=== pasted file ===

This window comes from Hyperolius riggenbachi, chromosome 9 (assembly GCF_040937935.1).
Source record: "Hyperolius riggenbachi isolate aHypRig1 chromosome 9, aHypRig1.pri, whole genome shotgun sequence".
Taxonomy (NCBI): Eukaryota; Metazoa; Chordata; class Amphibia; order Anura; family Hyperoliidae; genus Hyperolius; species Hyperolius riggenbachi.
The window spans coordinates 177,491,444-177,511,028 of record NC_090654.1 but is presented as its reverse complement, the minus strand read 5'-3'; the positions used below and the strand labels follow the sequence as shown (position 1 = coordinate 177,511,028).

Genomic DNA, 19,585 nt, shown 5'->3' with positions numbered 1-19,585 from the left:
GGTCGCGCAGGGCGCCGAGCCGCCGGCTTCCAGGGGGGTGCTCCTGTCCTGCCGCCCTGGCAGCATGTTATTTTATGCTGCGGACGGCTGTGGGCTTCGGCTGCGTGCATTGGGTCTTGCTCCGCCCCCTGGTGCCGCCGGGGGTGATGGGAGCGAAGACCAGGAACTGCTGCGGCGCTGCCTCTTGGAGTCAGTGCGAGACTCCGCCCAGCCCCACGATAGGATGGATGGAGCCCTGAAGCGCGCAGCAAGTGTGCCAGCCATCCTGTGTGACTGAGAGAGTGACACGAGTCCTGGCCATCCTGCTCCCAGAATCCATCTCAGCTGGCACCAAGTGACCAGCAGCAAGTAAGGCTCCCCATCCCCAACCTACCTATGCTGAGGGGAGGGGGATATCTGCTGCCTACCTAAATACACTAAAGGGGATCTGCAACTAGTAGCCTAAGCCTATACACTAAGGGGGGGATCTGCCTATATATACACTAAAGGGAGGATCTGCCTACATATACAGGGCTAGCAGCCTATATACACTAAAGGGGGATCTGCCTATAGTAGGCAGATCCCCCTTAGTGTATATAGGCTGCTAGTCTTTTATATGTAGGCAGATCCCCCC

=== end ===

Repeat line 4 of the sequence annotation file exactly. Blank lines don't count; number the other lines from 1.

The window spans coordinates 177,491,444-177,511,028 of record NC_090654.1 but is presented as its reverse complement, the minus strand read 5'-3'; the positions used below and the strand labels follow the sequence as shown (position 1 = coordinate 177,511,028).